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Value Added Measures: Implications for Policy and Practice. Friday, May 23, 2008. Robert Gordon Center for American Progress May 23, 2008. Value-Added Measures: Implications for Policy & Practice. Overview.

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Value Added Measures:

Implications for Policy and Practice

Friday, May 23, 2008

robert gordon center for american progress may 23 2008
Robert Gordon

Center for American Progress

May 23, 2008

Value-Added Measures:

Implications for Policy & Practice

  • Because teachers matter so much and differ so much, we should act on, rather than ignore, the most relevant differences among teachers.
  • Value-added data should be one basis, though not the only one, for recognizing differences.
  • Given our record—especially for poor and minority children, and in spite of significant investments—we should test and evaluate a promising approach.

Certification Does Not Predict Performance

Gordon, Kane, Staiger (2006)

key facts about teacher effectiveness from aggregated data
Key Facts About Teacher Effectiveness From Aggregated Data
  • Teachers differ enormously in their effect on achievement:
    • Differences from top to bottom quartile are roughly twice the class size impacts in Tennessee STAR
    • Differences from top to bottom quartile are one-third to one-fourth of achievement gap
  • Difficult to predict success on front end based on degrees, qualifications, aptitude.
  • Best way to predict future performance is past performance.
performance matters most but we don t act on it
Performance Matters Most, But We Don’t Act On It
  • Tenure often granted as a matter of course
    • Less than 2% of teachers with 1-3 years experience leave teaching and cite dismissal or involuntary transfer as reason (SASS 2000-01)
    • Although less effective teachers are somewhat likelier to exit in early years (Boyd et al. 2007), the differential is modest. Large numbers of teachers receive tenure even though they are less effective than novices.
  • Teachers often paid the same except
    • Master’s degree: no relation to achievement but $8 b in costs (Roza 2007)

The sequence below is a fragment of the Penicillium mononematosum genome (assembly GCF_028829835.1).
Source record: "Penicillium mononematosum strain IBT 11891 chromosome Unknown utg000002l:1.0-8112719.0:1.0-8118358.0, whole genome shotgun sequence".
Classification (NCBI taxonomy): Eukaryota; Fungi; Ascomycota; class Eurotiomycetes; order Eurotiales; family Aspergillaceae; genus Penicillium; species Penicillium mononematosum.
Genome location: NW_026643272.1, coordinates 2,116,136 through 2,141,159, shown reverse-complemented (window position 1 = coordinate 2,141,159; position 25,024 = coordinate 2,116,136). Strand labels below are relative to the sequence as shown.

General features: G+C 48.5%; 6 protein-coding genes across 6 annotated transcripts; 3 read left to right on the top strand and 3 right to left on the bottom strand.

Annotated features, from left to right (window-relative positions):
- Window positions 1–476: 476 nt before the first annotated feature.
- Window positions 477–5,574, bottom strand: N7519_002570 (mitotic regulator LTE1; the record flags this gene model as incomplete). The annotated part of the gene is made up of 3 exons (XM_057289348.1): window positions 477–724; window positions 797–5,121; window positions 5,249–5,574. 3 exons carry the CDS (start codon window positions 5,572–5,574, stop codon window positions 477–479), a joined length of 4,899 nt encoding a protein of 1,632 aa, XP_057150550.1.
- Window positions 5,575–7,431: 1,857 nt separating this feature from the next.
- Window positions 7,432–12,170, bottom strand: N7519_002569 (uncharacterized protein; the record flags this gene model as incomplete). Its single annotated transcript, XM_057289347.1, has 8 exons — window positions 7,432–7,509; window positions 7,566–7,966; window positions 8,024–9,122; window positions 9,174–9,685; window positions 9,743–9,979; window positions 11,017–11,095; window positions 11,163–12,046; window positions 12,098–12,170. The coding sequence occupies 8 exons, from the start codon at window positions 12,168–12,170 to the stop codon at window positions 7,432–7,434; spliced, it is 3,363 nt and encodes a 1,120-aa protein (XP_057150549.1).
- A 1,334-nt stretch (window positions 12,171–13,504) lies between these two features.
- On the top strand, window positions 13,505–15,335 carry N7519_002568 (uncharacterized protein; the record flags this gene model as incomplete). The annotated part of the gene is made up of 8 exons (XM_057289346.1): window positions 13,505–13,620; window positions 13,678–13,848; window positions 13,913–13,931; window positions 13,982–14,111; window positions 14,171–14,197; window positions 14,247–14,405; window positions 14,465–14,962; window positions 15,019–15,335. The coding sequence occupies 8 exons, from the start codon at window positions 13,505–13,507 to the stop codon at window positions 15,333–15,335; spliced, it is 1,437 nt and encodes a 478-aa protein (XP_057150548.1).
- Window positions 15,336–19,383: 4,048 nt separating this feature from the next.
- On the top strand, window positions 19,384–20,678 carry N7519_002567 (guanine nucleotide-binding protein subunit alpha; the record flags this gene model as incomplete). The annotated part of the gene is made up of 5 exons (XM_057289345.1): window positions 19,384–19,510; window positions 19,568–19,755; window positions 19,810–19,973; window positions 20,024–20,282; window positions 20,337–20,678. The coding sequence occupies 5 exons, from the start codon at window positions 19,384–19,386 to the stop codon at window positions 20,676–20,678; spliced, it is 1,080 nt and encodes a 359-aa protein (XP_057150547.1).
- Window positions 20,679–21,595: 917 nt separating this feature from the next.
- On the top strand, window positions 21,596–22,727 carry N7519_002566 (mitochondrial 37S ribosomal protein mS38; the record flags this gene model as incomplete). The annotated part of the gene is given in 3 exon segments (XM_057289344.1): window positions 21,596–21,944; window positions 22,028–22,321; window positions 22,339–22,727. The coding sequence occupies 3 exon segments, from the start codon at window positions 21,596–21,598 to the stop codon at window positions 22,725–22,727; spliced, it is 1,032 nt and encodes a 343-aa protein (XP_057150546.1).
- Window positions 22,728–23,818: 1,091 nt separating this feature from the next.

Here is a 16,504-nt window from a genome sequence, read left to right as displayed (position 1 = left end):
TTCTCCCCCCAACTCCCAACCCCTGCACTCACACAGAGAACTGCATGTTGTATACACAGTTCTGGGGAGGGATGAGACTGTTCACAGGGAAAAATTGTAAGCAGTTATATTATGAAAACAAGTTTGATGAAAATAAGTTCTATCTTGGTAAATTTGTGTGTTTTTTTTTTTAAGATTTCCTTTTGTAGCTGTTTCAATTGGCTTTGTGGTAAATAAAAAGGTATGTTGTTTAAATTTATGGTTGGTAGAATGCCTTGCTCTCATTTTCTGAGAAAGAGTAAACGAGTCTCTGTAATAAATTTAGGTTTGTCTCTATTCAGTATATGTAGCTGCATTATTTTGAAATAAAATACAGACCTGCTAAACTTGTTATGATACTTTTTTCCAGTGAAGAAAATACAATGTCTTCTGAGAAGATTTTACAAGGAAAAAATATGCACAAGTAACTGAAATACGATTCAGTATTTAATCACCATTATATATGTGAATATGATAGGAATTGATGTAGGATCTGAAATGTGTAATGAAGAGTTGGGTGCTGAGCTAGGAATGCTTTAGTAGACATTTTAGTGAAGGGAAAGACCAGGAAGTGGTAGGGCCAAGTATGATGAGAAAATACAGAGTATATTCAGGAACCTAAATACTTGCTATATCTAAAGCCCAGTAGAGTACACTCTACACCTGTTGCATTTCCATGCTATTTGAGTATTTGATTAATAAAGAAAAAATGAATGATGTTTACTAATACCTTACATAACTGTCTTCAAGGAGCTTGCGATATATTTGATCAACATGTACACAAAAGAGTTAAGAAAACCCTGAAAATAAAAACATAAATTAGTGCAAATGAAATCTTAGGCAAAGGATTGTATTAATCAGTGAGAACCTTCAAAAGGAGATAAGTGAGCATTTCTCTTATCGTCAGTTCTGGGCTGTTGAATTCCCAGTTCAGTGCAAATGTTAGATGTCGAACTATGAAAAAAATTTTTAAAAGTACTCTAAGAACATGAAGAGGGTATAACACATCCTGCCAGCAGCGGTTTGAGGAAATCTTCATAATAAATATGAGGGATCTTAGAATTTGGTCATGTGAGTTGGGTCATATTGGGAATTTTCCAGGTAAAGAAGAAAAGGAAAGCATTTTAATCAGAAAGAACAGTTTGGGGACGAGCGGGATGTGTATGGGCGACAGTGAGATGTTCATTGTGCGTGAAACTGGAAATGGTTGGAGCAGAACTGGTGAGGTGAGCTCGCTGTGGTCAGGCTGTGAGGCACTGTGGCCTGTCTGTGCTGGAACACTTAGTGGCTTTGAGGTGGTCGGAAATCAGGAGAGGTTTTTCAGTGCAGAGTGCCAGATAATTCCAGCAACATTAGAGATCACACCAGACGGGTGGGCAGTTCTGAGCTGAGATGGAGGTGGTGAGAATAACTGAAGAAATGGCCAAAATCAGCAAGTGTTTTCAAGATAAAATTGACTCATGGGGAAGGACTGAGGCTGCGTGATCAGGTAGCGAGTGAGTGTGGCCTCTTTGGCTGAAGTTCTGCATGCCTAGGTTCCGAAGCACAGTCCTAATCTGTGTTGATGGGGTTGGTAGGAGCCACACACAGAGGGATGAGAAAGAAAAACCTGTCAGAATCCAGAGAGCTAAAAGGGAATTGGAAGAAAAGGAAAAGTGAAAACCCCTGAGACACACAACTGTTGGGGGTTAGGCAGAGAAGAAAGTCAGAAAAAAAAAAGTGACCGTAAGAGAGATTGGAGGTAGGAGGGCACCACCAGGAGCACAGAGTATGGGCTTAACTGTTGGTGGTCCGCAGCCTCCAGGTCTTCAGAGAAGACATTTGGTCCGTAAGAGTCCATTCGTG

• Experience: relation to achievement in first 3-5 years—but difference much smaller than difference between top and bottom quartiles (less than half in Los Angeles data)
  • Rarely better pay in higher-need schools, even though harder work, greater need, and weaker teacher force
a new deal for new teachers
A New Deal for New Teachers?

One model follows, but substance and implementation should vary

based on dialogue with teachers.

  • Raise bar for tenure: Tenure only teachers top three quartiles, or tenure only teachers better than average novice.
  • Offer much higher pay through “master teacher” positions for high-achievers who stay in high-need schools for long periods
    • Focus is attraction and retention of effective teachers, not motivation
  • Eliminate barriers to hire and retention not related to performance, but offer mentoring, induction, and support based in practice
  • Offer awards and honors to all teachers at schools with strong gains
a new deal for new teachers9
A New Deal for New Teachers?
  • Use combination of metrics:
    • Value-added measures, where available;
    • Qualitative evaluation (e.g., Danielson), implemented through
      • Principal reviews
      • Peer reviews
    • TAP, Denver offer examples of different approaches
  • Hold principals accountable for achievement outcomes
  • Apply new deal to all new teachers, but give existing teachers option to participate
why not
Why Not?
  • This is the wrong approach by definition
    • Will drive competition rather than collaboration among teachers
    • Will drive teaching to the test and gaming of metrics
  • This could work, but metrics aren’t “ready for prime time”
    • No value-added measures in many subjects, grades
    • Tests don’t capture relevant learning
    • Value-added metrics are flawed
wrong by definition smart policies mitigate objections
Wrong by Definition?Smart Policies Mitigate Objections